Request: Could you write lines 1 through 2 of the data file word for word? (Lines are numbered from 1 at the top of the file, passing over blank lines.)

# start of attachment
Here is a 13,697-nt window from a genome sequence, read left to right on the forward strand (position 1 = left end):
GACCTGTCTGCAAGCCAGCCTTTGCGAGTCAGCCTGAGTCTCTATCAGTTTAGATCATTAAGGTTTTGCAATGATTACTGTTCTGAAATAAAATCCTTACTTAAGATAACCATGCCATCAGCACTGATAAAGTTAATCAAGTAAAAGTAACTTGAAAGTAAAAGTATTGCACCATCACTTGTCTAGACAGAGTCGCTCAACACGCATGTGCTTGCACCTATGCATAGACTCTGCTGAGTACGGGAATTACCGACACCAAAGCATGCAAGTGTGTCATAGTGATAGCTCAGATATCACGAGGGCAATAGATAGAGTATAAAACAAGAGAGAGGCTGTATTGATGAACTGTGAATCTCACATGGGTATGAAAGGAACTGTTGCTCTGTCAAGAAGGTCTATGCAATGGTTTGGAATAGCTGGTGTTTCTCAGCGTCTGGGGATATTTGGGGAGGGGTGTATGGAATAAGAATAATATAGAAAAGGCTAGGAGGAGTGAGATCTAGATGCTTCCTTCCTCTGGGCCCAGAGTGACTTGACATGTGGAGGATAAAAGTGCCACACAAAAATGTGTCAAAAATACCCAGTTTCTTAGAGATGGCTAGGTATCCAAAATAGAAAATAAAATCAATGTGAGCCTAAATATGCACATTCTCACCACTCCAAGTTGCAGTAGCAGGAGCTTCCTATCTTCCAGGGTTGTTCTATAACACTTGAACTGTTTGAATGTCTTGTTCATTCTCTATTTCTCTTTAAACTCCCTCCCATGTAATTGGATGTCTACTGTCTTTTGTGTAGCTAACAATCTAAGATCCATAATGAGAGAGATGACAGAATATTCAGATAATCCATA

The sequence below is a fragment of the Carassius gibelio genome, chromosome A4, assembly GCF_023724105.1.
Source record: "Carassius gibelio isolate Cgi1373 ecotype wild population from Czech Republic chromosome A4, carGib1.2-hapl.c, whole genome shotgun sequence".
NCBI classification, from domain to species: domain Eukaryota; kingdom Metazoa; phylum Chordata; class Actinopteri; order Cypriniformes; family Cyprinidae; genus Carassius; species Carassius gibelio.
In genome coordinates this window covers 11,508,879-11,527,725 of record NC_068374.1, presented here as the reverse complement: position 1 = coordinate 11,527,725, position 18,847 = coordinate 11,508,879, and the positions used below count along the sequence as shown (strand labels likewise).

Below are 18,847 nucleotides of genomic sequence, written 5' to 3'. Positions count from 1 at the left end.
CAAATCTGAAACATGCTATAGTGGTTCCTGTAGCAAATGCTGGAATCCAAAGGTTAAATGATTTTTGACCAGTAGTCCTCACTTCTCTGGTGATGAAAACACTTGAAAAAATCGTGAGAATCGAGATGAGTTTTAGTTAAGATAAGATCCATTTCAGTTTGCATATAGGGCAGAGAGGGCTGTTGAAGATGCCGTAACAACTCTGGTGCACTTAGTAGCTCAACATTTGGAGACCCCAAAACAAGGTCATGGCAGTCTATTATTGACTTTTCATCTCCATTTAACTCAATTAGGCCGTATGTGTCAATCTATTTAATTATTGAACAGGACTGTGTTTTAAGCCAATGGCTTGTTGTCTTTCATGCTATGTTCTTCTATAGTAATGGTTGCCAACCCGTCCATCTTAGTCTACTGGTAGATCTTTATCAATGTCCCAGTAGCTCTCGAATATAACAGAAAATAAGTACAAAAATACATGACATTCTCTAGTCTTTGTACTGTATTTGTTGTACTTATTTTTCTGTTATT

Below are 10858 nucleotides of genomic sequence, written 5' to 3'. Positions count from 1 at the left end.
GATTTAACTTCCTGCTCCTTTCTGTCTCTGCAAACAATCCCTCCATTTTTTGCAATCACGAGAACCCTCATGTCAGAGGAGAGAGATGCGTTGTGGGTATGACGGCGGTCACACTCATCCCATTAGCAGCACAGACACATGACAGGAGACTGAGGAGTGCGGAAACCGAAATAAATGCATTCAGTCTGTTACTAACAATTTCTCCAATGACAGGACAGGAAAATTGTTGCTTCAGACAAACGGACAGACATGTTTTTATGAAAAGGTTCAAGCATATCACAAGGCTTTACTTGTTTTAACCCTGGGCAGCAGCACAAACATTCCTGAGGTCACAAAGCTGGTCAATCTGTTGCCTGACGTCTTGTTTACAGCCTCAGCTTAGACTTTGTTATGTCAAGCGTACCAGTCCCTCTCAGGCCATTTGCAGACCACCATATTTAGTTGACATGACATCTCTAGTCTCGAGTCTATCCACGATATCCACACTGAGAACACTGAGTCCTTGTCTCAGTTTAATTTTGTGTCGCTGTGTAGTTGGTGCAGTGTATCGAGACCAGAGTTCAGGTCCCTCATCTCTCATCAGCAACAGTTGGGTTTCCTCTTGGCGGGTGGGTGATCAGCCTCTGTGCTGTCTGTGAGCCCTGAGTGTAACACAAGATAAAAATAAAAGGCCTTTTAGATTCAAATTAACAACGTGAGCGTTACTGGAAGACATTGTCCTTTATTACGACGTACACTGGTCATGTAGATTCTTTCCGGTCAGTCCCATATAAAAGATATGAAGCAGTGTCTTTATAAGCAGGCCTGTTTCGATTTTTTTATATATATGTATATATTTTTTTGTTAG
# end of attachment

Here is a 13,697-nt window from a genome sequence, read left to right on the forward strand (position 1 = left end):
GACCTGTCTGCAAGCCAGCCTTTGCGAGTCAGCCTGAGTCTCTATCAGTTTAGATCATTAAGGTTTTGCAATGATTACTGTTCTGAAATAAAATCCTTACTTAAGATAACCATGCCATCAGCACTGATAAAGTTAATCAAGTAAAAGTAACTTGAAAGTAAAAGTATTGCACCATCACTTGTCTAGACAGAGTCGCTCAACACGCATGTGCTTGCACCTATGCATAGACTCTGCTGAGTACGGGAATTACCGACACCAAAGCATGCAAGTGTGTCATAGTGATAGCTCAGATATCACGAGGGCAATAGATAGAGTATAAAACAAGAGAGAGGCTGTATTGATGAACTGTGAATCTCACATGGGTATGAAAGGAACTGTTGCTCTGTCAAGAAGGTCTATGCAATGGTTTGGAATAGCTGGTGTTTCTCAGCGTCTGGGGATATTTGGGGAGGGGTGTATGGAATAAGAATAATATAGAAAAGGCTAGGAGGAGTGAGATCTAGATGCTTCCTTCCTCTGGGCCCAGAGTGACTTGACATGTGGAGGATAAAAGTGCCACACAAAAATGTGTCAAAAATACCCAGTTTCTTAGAGATGGCTAGGTATCCAAAATAGAAAATAAAATCAATGTGAGCCTAAATATGCACATTCTCACCACTCCAAGTTGCAGTAGCAGGAGCTTCCTATCTTCCAGGGTTGTTCTATAACACTTGAACTGTTTGAATGTCTTGTTCATTCTCTATTTCTCTTTAAACTCCCTCCCATGTAATTGGATGTCTACTGTCTTTTGTGTAGCTAACAATCTAAGATCCATAATGAGAGAGATGACAGAATATTCAGATAATCCATA